Liquor sales is the bread and butter for many restaurants and establishments, as liquor typically has a profit margin between 80% and 85% and draft beer usually has a profit margin around 80%. Before you can sell liquor at your restaurant or establishment, you must first obtain an on-license.
When applying for an on-license, community members have a right to weigh in and object your application. All objections will be taken into account by the city and will heavily influence how successful you will be in getting that license. To prevent your application from running into any objections, take a look at these 3 techniques.
Reduce the Hours When Liquor Will Be Sold
Most community members are concerned that the sale of liquor will have a negative impact or influence on the neighborhood. This is particularly true if your establishment or restaurant is located close to residential properties. No one wants to have to deal with drunkards becoming a nuisance in the middle of the night, especially when they have to get up early the next morning. You can put a lot of minds at ease if you reduce or limit the hours of when liquor will be sold at your establishment. It's best to avoid late nights and early mornings.
You can create a custom schedule. For example, you might stop liquor sales early during weekdays, but continue them until later on in the night during weekends. This might be enough to appease those who are living nearby. The key is to be considerate and reasonable.
Provide Details of the Type and Amount of Security On-site to Avoid Disasters
On top of being rowdier than usual, those who are intoxicated also tend to act more rashly. This means that conflicts and arguments may arise. Safety is a key concern for many community members. If you plan on selling liquor at your establishment, you might be able to further put some minds at ease if you specify the security measures that you will put in place to prevent brawls and other issues. For example, you might have two security guards stationed inside just in case any conflicts arise.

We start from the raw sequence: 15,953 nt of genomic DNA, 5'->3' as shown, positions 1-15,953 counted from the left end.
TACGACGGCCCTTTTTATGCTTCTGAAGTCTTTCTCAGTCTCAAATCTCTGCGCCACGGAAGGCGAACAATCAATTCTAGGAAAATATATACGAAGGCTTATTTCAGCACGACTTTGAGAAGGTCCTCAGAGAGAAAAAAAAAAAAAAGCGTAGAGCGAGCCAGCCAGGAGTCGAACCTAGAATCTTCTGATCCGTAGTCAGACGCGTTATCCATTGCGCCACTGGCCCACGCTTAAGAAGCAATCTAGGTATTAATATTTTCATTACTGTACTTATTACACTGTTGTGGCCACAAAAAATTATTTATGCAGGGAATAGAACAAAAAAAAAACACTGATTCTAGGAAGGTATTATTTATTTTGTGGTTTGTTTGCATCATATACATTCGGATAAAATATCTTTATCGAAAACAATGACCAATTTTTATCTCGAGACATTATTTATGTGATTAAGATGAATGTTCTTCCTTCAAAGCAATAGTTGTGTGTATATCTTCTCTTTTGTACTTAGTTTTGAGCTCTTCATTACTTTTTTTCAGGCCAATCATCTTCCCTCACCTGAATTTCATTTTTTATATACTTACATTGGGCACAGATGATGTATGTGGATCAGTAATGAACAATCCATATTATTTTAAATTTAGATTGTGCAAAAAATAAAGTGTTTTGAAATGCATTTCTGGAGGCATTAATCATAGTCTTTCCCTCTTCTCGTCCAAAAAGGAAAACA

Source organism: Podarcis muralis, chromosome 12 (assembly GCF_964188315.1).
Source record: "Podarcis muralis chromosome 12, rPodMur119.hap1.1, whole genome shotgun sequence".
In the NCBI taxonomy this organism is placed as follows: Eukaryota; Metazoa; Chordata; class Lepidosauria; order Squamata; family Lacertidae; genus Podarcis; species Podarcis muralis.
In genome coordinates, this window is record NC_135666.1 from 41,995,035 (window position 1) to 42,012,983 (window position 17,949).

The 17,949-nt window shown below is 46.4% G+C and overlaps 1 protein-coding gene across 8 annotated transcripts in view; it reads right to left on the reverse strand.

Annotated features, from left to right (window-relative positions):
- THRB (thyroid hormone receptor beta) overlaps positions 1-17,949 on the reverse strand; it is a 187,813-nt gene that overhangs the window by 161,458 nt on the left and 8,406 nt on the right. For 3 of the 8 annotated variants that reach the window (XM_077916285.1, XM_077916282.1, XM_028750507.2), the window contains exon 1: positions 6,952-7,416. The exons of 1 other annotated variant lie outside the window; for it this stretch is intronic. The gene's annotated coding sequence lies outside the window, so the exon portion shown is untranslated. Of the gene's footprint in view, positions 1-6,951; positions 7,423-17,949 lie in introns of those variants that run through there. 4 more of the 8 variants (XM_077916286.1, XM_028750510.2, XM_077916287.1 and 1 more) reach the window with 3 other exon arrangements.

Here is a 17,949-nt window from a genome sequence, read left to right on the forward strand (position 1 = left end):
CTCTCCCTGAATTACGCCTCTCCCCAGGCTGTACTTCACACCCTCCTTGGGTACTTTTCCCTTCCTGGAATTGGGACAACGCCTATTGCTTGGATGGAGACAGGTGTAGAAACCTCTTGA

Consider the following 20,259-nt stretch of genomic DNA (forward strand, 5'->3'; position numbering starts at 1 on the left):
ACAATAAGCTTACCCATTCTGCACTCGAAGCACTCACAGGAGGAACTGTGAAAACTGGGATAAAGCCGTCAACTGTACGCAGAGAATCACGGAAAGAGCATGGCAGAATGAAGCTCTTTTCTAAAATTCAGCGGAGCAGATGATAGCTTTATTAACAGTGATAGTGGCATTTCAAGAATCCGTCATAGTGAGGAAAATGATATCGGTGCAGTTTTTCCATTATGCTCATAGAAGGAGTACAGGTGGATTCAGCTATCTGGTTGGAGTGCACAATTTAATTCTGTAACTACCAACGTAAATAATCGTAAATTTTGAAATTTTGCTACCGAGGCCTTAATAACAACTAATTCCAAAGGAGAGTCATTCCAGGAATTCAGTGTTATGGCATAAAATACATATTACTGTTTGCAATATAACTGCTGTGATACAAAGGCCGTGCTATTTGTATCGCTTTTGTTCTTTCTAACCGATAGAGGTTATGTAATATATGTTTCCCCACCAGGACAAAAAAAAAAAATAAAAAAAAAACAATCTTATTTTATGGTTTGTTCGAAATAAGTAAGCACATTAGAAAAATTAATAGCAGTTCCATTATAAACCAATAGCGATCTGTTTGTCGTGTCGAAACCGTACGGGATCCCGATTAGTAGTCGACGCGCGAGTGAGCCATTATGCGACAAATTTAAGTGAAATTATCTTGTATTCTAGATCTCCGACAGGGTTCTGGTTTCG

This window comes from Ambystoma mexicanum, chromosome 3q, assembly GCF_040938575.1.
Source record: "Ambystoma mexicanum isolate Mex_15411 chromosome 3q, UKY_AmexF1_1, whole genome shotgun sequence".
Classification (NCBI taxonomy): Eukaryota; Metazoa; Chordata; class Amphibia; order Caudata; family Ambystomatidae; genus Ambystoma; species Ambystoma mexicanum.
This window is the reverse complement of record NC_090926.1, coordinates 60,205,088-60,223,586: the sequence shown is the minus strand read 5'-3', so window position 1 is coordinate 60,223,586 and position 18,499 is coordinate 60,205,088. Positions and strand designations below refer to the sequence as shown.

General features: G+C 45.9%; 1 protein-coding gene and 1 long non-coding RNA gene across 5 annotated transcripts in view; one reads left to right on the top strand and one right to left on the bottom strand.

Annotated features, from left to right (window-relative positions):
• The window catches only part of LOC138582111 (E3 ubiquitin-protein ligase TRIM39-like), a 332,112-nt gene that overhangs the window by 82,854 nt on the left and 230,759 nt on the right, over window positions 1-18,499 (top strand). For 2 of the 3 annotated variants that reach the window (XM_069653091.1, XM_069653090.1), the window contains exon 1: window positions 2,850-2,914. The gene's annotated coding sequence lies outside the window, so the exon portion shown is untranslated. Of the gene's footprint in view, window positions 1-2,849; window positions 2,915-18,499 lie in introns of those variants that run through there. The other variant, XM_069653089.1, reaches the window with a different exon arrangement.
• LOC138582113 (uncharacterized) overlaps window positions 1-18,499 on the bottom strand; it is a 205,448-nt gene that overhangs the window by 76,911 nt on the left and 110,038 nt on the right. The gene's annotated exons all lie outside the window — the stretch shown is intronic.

As safety is a key concern, you also want to prevent your patrons from getting inebriated to the point where conflicts and disagreements may arise. You should also specify how you plan on limiting alcohol to patrons based on how they're acting and how much they've had to drink.
Include Protocols for Preventing the Sale of Alcohol to Minors
Another key concern that is commonly brought up is whether an establishment or restaurant has sufficient protocols in place to prevent the sale of alcohol to minors. This is usually a great concern for parents and also for law enforcements. To prevent any objections in this area, show that your establishment takes this issue very seriously. On top of asking to see several pieces of government-issued ID, you might also want to invest in devices that will scan the ID to determine whether they are legitimate or not.
Your bartenders and staff should also be trained on how to spot minors and how to spot fake IDs. They should ask patons who they suspect to be underage several questions about their identity. For example, they might want to ask them what their birth date is or what their address or zip code is.
Spend some time drafting up a detailed and thorough application before submitting it to the city. You want to be address as many potential issues that may arise as possible to prevent your application from running into any objections. If your application does run into objections, your application may be rejected or it may take longer for your establishment to get a liquor license. Numerous rejections will weigh poorly on your establishment.
To learn more about the liquor license process, contact companies like Arizona Liquor Industry Consultants.